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Commerzbank Ukraine: The exchange rate problem
The cost of defending currency stability in Ukraine is rising. Monetary policy is tight, interest rates show excessive volatility, while real sector activity has been slowing sharply. Ukraine’s external deficit has been widening on the back of its energy trade.
The government plans to cut Russian supply to a minimum and increase domestic and other sources, but over the medium term the energy deficit is likely to remain high. As global steel demand has weakened, so have Ukraine’s terms of trade. In our view, for any measure of stability Ukraine will have to restore its IMF program, which will require increased exchange rate flexibility. Ukraine’s dollar peg is inefficient in European trade and in light of the country’s heavily cyclical commodity revenues. Increased currency
flexibility will in our view involve devaluation in the course of the coming months.
Ukraine has been fighting devaluation expectations for a year. The low credibility of the currency peg is due to the country’s increased foreign borrowing requirement (see below) that it has difficulty to cover in all states of the world. The authorities maintain that there is no reason for a devaluation as Ukraine will have managed to balance its foreign payments. However, foreign financing is intermittent and signs of external imbalance are evident. The Central Bank has been defending the peg at rising costs; the monetary stance is tight despite sharply slowing real sector activity, international reserves are down c. $10bn in a year. The government has also increased the number of verbal interventions and claims to ‘demonstrate steady control of the situation’.
We looked into a number of underlying factors to assess Ukraine’s most likely policy choice after the elections. Historically, the trigger for exchange rate adjustments in Ukraine has been terms of trade shocks or slumps in global steel demand, given the two-thirds commodity content of the country’s exports. In fact, we see considerable risk of this playing out in the last quarter of the year (see more below) and further widening of the trade deficit, which may increase precautionary demand for dollars in the economy.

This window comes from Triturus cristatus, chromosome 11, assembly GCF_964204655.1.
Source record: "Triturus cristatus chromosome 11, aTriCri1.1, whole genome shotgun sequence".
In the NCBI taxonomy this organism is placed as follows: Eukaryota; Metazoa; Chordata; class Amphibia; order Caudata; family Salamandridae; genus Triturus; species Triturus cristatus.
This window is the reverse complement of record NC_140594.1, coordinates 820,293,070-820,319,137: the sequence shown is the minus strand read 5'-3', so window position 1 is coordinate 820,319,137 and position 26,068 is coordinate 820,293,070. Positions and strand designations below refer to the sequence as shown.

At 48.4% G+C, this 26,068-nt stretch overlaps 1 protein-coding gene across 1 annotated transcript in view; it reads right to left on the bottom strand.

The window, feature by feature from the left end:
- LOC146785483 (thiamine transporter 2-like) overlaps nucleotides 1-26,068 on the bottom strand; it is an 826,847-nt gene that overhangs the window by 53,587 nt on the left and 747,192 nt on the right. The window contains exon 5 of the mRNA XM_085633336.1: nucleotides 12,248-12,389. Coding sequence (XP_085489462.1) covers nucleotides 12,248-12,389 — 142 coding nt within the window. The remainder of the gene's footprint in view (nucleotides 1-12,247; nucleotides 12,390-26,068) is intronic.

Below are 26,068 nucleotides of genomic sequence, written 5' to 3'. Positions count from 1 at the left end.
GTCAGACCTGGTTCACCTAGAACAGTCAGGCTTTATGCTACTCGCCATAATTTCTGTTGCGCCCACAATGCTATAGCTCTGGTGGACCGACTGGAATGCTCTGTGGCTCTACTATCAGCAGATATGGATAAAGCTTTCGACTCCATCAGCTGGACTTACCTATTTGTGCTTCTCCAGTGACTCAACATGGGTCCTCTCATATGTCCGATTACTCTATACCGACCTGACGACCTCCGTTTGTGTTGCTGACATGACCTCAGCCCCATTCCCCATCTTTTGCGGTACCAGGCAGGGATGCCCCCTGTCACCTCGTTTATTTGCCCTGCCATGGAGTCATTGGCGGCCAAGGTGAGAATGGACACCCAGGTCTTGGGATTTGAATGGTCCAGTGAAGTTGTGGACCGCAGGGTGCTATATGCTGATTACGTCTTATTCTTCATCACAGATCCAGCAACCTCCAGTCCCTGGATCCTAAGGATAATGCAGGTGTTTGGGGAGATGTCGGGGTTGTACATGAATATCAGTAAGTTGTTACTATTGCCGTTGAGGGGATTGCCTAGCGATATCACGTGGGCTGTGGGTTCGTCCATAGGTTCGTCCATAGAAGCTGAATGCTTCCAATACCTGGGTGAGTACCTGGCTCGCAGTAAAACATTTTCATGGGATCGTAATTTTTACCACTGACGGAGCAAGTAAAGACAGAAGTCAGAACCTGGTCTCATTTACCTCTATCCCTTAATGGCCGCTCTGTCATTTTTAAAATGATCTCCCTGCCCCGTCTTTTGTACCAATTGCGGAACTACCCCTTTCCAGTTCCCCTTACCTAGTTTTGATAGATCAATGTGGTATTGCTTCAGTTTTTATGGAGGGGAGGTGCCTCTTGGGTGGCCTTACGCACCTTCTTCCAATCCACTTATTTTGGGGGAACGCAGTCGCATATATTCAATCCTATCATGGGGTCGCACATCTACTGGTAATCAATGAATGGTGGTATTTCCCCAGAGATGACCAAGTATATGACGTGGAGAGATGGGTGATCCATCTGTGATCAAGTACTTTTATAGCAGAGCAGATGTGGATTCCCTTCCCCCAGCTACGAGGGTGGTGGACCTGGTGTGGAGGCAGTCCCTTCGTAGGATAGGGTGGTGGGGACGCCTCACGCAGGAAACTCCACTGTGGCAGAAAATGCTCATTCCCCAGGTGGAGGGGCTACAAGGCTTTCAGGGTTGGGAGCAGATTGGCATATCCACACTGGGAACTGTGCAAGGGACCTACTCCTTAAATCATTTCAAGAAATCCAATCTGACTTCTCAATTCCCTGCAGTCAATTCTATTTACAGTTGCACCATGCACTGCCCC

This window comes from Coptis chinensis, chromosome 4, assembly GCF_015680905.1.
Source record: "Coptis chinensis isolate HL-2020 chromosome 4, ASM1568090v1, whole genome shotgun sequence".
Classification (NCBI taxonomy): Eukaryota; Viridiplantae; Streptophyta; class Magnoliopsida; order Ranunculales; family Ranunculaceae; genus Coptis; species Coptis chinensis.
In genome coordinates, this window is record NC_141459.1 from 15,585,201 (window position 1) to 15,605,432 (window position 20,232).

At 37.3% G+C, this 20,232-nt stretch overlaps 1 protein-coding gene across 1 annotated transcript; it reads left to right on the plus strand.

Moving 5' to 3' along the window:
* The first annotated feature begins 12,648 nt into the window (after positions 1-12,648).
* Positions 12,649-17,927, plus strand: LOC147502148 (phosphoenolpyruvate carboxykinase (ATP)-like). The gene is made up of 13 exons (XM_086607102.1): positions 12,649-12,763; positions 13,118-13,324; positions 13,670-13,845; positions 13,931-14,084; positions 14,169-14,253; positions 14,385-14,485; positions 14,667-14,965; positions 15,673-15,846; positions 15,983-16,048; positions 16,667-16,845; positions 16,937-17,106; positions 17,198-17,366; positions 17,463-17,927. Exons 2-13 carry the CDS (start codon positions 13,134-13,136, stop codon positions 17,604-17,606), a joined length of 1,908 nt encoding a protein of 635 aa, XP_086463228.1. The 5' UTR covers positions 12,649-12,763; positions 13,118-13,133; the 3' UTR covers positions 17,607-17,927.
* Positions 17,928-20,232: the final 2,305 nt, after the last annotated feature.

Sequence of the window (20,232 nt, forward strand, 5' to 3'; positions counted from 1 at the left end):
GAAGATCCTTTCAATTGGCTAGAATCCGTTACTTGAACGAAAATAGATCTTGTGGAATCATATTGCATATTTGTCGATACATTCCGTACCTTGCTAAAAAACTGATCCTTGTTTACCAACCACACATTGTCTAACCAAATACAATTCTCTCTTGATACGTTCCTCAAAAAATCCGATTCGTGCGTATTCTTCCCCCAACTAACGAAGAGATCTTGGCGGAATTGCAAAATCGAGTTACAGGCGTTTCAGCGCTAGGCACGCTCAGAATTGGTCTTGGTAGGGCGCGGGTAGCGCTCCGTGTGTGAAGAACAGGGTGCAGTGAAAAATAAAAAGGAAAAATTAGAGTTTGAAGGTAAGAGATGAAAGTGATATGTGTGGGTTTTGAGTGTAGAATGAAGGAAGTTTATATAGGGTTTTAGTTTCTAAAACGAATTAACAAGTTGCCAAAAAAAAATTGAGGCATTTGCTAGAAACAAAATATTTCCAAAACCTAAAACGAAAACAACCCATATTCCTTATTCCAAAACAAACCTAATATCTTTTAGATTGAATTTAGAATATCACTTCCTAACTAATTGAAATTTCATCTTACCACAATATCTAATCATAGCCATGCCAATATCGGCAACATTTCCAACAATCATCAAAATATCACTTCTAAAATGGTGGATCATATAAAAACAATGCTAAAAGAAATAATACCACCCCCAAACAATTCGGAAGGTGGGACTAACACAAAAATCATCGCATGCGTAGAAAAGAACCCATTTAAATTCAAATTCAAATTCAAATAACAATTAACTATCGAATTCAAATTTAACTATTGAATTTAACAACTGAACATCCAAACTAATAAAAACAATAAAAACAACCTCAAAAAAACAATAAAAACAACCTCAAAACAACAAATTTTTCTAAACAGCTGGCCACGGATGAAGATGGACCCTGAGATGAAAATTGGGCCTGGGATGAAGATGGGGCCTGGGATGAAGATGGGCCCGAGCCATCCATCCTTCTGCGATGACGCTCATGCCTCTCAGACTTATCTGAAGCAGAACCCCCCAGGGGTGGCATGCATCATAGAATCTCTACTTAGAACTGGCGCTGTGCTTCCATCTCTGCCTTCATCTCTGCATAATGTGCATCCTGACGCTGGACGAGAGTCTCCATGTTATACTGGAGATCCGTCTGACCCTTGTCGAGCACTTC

From a more structural point, there is no agreement on whether devaluation makes economic sense given Ukraine’s relatively high external debt, banking sector weaknesses and an ongoing ‘offshoring’ and dollarisation of activities arising from institutional weaknesses locally. More importantly, however, Ukraine’s trade balance deteriorated with its energy deficit as Russia withdrew its gas subsidies. With a similar industry structure, built originally on subsidised gas from Russia, Belarus experienced a balance of payment crisis last year1. In contrast to Belarus, Ukraine has managed to maintain a non-energy trade surplus so far (1.6% of GDP year-to-date). Nevertheless, the energy trade may leave Ukraine no choice.
For any measure of stability we believe Ukraine will need to resume its IMF program. This will require increasing the degree of flexibility of the exchange rate. Switching the dollar peg to a euro-dollar basket could serve as a transitory phase toward greater flexibility (similarly to Russia), or it could be done vs. the dollar, but flexibility will, in our view, include an upfront or crawling devaluation.
Devaluation: the case for and against
Ukraine’s 60% currency devaluation in 2008 occurred against an overheated economy and heavy import demand. This was aggravated by a sharp terms-of-trade shock (decline in steel prices), which eliminated the country’s surplus on its non-energy trade. Although the current account deficit has reached nearly the same critical level (see chart 2), currently it is clear that Ukraine is suffering primarily under the terms of its energy imports. The rising energy deficit goes back to the 2009 gas contract with Russia that phased out subsidies. According to Prime Minister Azarov (and based on a year-long futile bargaining), Russia is not willing to revisit the 2009 ten-year gas agreement; including the price of gas, transit and supply – which increased Ukraine’s overall external balance by c. 6% of GDP in the last three years (chart 4). Russia also insists on the take-or-pay clause, which means that Ukraine will need to take at least 80% of the 52bcm contract volume or a minimum of 41.6bcm this year. While 55% of the contract volume is outstanding – that is a c. $17bn energy bill for the remaining part of the year, the government expects that it can cut